MOTOTRBO White Paper – Why are portable two-way radios larger than mobile phones?
Very interesting questions that are often asked are “Why are two-way radios so BIG?” and “Why can’t two-way radios be made as small as mobile phones?” This paper will address these questions and more. While two-way radio devices allow for voice communications just like mobile phones, they are very different than mobile cell phones on many levels. There is a natural tendency to compare two-way radio to cellphones because of how prevalent cellphones have become to the general public globally. This paper will highlight the differences so that you can appreciate the use, utility, and design of two-way radios.
One fundamental difference between cell phones and two-way radios is who uses a two-way radio. Two-way radios are used by professionals in the industrial and government areas of society, whereas cellphones are used mostly by consumers. Two-way radios are considered inputs of production, where the use of two-way radio are required as part of the tools-of-the-trade in industry and government to perform their mission or in the production of goods and/or services. Cellphones are one-to-one communication devices, whereas two-way radios are one-to-many communication devices. Cellphones are used for individual calls, whereas two-way radios are used primarily as a communications tool for the organization.
Because two-way radio is an input to the production process or part of the value chain, most industrial or government users will buy the entire two-way radio system and use it internally as a tool, very much like how they procure computers, vehicles, and uniforms for their employees. Because they must procure the two-way radio system as a capital cost to their business, the industrial and government organizations will attempt to minimize or optimize the cost of the system while still meeting their technical and operational requirements. One way to achieve lower two-way radio system costs is to minimize the number of sites inside a two-way radio infrastructure.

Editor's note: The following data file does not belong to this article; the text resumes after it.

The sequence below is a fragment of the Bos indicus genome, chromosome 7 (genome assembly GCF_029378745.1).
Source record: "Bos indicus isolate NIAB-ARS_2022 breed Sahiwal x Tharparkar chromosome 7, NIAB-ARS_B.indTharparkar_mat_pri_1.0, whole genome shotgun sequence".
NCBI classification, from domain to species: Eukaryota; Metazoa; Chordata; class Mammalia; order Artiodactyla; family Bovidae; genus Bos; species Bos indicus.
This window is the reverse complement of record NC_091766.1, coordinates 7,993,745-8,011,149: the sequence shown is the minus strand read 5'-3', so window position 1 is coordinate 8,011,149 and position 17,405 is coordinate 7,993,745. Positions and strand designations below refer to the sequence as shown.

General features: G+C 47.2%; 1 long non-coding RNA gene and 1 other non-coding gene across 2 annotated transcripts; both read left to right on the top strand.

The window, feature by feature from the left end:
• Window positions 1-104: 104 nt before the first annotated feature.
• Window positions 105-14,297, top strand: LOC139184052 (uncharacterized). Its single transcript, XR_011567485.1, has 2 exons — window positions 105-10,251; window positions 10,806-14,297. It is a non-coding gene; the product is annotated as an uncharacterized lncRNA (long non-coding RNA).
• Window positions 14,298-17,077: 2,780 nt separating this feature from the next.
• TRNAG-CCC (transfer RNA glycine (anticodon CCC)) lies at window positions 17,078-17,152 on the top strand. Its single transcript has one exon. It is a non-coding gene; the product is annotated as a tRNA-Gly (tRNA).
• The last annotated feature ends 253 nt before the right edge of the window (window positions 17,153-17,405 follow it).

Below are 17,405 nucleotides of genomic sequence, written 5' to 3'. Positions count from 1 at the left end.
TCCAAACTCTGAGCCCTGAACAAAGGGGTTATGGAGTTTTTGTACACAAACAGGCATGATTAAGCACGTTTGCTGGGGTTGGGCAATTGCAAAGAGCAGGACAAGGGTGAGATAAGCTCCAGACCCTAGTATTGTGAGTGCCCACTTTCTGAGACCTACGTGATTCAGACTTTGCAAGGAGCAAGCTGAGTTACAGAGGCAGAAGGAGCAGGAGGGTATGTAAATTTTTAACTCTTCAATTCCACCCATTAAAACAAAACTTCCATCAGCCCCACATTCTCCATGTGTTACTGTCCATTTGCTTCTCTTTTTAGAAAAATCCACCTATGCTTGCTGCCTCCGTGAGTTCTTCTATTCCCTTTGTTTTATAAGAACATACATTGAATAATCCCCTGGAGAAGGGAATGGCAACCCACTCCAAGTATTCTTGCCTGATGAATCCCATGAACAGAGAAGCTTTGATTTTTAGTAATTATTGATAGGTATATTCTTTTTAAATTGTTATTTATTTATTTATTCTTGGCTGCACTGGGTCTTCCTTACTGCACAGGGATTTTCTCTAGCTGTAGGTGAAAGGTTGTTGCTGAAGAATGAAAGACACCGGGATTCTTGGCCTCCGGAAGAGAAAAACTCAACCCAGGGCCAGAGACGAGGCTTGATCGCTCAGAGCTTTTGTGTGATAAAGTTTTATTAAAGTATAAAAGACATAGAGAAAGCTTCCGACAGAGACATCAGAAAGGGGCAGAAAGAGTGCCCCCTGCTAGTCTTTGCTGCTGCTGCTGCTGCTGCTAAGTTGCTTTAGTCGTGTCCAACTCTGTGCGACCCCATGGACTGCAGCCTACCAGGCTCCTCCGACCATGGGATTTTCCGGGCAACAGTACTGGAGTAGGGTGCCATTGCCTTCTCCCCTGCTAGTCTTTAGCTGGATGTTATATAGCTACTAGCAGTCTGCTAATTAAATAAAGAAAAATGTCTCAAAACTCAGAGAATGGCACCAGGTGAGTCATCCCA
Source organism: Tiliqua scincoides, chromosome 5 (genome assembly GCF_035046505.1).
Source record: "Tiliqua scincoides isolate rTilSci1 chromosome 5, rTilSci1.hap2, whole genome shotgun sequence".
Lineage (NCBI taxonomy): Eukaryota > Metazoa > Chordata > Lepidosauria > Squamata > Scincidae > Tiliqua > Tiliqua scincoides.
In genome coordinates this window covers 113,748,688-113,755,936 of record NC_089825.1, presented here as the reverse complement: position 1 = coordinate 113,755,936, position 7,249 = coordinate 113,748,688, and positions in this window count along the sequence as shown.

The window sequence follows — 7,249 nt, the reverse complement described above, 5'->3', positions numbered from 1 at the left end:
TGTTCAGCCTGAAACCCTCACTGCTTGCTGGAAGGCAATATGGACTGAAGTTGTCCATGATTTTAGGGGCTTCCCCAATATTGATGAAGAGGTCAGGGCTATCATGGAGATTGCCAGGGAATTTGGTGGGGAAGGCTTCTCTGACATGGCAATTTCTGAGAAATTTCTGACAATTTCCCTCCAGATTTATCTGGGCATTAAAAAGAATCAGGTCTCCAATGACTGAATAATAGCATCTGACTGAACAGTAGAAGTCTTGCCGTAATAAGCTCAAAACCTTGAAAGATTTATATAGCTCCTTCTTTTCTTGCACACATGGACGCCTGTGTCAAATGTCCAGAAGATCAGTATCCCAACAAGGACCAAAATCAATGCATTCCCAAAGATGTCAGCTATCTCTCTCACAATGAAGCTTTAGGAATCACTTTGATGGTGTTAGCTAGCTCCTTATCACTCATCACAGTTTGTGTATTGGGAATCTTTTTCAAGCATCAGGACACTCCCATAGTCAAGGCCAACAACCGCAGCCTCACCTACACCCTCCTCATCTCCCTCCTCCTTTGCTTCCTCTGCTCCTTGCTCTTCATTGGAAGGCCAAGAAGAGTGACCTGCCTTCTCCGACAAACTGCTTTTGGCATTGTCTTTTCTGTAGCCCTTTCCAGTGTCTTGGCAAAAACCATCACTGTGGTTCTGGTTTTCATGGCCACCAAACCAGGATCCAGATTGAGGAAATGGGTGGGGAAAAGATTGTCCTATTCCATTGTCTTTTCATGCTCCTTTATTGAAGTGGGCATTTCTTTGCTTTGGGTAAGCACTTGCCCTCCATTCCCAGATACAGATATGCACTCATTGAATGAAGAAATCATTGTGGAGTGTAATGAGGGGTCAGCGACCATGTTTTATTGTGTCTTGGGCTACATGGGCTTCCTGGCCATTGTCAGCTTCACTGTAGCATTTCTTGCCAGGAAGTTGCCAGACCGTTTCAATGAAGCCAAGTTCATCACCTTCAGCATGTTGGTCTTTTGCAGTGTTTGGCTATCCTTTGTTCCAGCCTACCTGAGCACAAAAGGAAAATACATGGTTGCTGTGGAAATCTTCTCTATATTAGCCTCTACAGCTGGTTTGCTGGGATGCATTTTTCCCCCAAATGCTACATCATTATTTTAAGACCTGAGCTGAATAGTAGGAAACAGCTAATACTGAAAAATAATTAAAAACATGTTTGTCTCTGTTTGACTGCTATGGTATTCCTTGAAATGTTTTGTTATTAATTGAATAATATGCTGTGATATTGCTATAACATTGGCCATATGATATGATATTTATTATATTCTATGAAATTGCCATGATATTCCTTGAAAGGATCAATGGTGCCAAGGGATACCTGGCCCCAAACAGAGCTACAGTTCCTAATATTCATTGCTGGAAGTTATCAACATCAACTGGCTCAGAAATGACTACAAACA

Typical infrastructure power output for high power two-way radio systems are around 25-100W. In fact, one of the design philosophies of two-way radio technology is to maximize the coverage area so that as many two-way radios can be communicated with within a given site. This philosophy results in a minimizing of the number of sites.
As a consequence of the high-power radio transmitters, the two-way subscriber radio – the portable – must operate with a much higher power level in order for it to talk back into the infrastructure (talk-in).
Typical power levels are about 1-5W. In contrast, mobile phones are typically 0.6W. Because the cell sizes are larger for two-way radio systems, the talk-in range of the portable radio must be compensated with higher power output…up to a point.
Compared to cellular, cellular networks benefit from smaller cell sizes. A smaller cell size gives cellular systems more capacity. More capacity means more cellular call handling capability, and therefore more revenue. Contrary to cellular design philosophy, two-way radio systems benefit more from larger cell sizes – the larger the two-way radio cell, the better, because a larger two-way radio cell size is able to capture more portable radios to talk to.
Mobile Phones v Two Way Radios form
Operating in rugged, highly industrialized, and possibly hazardous environments, two-way radios require much thicker housings, stronger metal frames and critical sealing from hazardous environments in order to work under such extreme conditions.